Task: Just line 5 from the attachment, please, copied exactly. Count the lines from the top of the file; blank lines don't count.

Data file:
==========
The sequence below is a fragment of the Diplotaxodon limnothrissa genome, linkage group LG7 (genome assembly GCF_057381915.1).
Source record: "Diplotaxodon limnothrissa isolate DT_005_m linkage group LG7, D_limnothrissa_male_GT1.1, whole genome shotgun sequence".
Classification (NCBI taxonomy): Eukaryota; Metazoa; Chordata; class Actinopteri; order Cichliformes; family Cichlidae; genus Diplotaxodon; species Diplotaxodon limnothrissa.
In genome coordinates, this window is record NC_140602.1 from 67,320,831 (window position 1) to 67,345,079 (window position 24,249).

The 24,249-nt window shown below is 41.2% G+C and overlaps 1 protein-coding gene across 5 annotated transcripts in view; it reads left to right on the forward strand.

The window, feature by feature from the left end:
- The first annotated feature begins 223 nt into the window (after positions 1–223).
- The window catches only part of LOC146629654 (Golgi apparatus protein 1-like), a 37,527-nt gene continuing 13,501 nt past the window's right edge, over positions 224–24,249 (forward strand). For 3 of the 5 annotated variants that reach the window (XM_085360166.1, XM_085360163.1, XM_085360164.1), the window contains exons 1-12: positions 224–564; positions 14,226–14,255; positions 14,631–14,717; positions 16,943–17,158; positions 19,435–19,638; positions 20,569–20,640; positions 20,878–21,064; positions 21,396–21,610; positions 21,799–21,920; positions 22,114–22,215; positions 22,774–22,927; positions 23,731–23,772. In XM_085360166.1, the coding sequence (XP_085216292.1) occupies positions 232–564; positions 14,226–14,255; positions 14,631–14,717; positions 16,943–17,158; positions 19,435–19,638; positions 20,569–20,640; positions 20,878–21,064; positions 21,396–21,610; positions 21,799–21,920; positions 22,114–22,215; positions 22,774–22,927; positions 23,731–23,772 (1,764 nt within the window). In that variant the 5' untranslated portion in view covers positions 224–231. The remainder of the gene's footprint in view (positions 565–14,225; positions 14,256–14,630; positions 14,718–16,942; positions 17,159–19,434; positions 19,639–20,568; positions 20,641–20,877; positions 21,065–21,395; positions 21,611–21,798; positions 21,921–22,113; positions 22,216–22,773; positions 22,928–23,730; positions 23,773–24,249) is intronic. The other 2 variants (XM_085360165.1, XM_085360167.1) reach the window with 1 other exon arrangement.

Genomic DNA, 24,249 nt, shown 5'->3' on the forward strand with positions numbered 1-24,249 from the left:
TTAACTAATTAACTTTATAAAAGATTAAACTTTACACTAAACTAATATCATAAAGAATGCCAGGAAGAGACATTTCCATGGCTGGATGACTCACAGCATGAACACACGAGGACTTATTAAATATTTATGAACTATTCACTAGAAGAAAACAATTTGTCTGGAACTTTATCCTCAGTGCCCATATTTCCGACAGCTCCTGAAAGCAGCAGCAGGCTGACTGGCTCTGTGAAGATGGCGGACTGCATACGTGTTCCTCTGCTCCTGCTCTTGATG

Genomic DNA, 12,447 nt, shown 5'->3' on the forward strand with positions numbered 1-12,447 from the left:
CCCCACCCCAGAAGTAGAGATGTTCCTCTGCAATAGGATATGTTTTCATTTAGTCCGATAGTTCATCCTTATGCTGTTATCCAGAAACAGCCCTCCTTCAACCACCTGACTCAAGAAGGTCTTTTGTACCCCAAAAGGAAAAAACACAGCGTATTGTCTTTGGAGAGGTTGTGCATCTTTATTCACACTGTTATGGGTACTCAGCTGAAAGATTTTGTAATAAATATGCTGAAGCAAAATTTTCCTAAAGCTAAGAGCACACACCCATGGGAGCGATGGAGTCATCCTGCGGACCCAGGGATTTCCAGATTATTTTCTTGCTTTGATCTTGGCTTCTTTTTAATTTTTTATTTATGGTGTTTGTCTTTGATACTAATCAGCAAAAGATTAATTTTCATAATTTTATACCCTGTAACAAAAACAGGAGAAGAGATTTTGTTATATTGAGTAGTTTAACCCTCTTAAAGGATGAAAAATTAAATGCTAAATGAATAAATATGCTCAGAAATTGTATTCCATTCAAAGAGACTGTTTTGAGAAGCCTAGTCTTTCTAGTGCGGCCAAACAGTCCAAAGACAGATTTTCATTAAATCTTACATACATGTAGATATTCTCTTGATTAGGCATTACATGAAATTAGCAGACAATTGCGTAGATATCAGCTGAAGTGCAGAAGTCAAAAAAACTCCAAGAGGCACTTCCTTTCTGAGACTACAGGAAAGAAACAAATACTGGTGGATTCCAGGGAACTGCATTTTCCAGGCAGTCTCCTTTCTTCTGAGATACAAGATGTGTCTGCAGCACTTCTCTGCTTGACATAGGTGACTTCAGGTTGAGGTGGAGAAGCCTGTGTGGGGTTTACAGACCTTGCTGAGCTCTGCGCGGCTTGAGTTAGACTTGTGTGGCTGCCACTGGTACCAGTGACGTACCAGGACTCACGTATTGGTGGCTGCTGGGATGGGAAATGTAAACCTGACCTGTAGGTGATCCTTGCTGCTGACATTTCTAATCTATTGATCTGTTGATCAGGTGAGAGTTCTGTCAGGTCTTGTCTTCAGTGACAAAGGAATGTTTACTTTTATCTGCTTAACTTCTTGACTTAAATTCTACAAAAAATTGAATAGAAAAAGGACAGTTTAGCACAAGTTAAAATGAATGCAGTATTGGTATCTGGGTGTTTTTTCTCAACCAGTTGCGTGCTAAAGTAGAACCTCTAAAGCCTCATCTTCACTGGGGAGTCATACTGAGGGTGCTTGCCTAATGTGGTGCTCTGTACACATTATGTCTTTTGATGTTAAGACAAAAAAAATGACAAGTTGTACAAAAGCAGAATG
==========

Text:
The 24,249-nt window shown below is 41.2% G+C and overlaps 1 protein-coding gene across 5 annotated transcripts in view; it reads left to right on the forward strand.